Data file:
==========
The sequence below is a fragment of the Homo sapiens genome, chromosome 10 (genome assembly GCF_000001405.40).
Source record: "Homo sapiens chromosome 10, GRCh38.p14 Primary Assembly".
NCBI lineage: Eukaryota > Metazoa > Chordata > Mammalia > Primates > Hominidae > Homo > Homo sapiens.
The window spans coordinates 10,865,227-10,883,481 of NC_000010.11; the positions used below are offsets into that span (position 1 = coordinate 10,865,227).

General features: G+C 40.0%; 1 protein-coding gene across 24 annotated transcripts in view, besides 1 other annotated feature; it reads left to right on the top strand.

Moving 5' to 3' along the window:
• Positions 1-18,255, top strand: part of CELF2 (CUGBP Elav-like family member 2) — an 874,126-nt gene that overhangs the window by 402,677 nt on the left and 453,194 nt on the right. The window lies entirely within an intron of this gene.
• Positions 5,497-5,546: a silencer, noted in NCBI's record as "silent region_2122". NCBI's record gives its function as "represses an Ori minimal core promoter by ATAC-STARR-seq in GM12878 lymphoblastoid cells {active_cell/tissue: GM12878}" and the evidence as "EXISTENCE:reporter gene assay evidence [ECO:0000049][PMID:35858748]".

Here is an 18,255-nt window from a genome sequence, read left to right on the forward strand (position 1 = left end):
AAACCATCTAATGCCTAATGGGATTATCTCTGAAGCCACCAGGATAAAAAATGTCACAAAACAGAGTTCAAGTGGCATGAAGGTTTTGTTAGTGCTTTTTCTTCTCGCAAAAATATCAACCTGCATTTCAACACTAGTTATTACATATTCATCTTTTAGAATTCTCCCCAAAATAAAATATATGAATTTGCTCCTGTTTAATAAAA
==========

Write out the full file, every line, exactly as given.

The sequence below is a fragment of the Homo sapiens genome, chromosome 10 (genome assembly GCF_000001405.40).
Source record: "Homo sapiens chromosome 10, GRCh38.p14 Primary Assembly".
NCBI lineage: Eukaryota > Metazoa > Chordata > Mammalia > Primates > Hominidae > Homo > Homo sapiens.
The window spans coordinates 10,865,227-10,883,481 of NC_000010.11; the positions used below are offsets into that span (position 1 = coordinate 10,865,227).

General features: G+C 40.0%; 1 protein-coding gene across 24 annotated transcripts in view, besides 1 other annotated feature; it reads left to right on the top strand.

Moving 5' to 3' along the window:
• Positions 1-18,255, top strand: part of CELF2 (CUGBP Elav-like family member 2) — an 874,126-nt gene that overhangs the window by 402,677 nt on the left and 453,194 nt on the right. The window lies entirely within an intron of this gene.
• Positions 5,497-5,546: a silencer, noted in NCBI's record as "silent region_2122". NCBI's record gives its function as "represses an Ori minimal core promoter by ATAC-STARR-seq in GM12878 lymphoblastoid cells {active_cell/tissue: GM12878}" and the evidence as "EXISTENCE:reporter gene assay evidence [ECO:0000049][PMID:35858748]".

Here is an 18,255-nt window from a genome sequence, read left to right on the forward strand (position 1 = left end):
AAACCATCTAATGCCTAATGGGATTATCTCTGAAGCCACCAGGATAAAAAATGTCACAAAACAGAGTTCAAGTGGCATGAAGGTTTTGTTAGTGCTTTTTCTTCTCGCAAAAATATCAACCTGCATTTCAACACTAGTTATTACATATTCATCTTTTAGAATTCTCCCCAAAATAAAATATATGAATTTGCTCCTGTTTAATAAAA